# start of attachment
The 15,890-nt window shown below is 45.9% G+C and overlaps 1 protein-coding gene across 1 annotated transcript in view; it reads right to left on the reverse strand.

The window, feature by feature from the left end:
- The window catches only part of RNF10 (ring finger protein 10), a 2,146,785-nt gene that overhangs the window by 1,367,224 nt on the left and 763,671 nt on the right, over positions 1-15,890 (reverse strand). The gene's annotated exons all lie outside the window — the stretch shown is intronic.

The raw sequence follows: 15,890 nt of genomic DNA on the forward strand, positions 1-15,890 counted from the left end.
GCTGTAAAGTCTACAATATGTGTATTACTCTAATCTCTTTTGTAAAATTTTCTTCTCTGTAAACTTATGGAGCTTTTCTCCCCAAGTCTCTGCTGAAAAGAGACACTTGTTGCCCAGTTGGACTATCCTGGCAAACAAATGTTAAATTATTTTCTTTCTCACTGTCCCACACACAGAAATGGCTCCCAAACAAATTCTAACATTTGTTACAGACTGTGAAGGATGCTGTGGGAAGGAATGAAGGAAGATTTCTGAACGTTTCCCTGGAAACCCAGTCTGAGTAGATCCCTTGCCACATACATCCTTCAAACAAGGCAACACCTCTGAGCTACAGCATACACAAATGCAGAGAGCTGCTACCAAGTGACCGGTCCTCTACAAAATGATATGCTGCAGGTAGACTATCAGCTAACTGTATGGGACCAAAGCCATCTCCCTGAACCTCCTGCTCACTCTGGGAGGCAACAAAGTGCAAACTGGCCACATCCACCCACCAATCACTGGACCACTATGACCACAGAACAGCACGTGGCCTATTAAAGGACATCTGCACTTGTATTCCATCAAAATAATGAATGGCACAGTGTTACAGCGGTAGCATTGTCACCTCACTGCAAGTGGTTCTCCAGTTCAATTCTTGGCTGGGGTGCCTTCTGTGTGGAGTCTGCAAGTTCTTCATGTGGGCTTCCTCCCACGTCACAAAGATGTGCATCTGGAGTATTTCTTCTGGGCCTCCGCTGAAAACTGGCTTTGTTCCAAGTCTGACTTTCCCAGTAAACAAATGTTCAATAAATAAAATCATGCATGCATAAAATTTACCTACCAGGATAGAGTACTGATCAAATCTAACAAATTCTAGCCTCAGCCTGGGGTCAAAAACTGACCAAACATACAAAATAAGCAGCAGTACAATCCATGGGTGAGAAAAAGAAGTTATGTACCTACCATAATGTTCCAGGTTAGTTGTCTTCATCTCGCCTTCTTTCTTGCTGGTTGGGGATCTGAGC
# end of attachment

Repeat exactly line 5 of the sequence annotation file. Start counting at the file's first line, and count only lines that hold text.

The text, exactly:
GCTGTAAAGTCTACAATATGTGTATTACTCTAATCTCTTTTGTAAAATTTTCTTCTCTGTAAACTTATGGAGCTTTTCTCCCCAAGTCTCTGCTGAAAAGAGACACTTGTTGCCCAGTTGGACTATCCTGGCAAACAAATGTTAAATTATTTTCTTTCTCACTGTCCCACACACAGAAATGGCTCCCAAACAAATTCTAACATTTGTTACAGACTGTGAAGGATGCTGTGGGAAGGAATGAAGGAAGATTTCTGAACGTTTCCCTGGAAACCCAGTCTGAGTAGATCCCTTGCCACATACATCCTTCAAACAAGGCAACACCTCTGAGCTACAGCATACACAAATGCAGAGAGCTGCTACCAAGTGACCGGTCCTCTACAAAATGATATGCTGCAGGTAGACTATCAGCTAACTGTATGGGACCAAAGCCATCTCCCTGAACCTCCTGCTCACTCTGGGAGGCAACAAAGTGCAAACTGGCCACATCCACCCACCAATCACTGGACCACTATGACCACAGAACAGCACGTGGCCTATTAAAGGACATCTGCACTTGTATTCCATCAAAATAATGAATGGCACAGTGTTACAGCGGTAGCATTGTCACCTCACTGCAAGTGGTTCTCCAGTTCAATTCTTGGCTGGGGTGCCTTCTGTGTGGAGTCTGCAAGTTCTTCATGTGGGCTTCCTCCCACGTCACAAAGATGTGCATCTGGAGTATTTCTTCTGGGCCTCCGCTGAAAACTGGCTTTGTTCCAAGTCTGACTTTCCCAGTAAACAAATGTTCAATAAATAAAATCATGCATGCATAAAATTTACCTACCAGGATAGAGTACTGATCAAATCTAACAAATTCTAGCCTCAGCCTGGGGTCAAAAACTGACCAAACATACAAAATAAGCAGCAGTACAATCCATGGGTGAGAAAAAGAAGTTATGTACCTACCATAATGTTCCAGGTTAGTTGTCTTCATCTCGCCTTCTTTCTTGCTGGTTGGGGATCTGAGC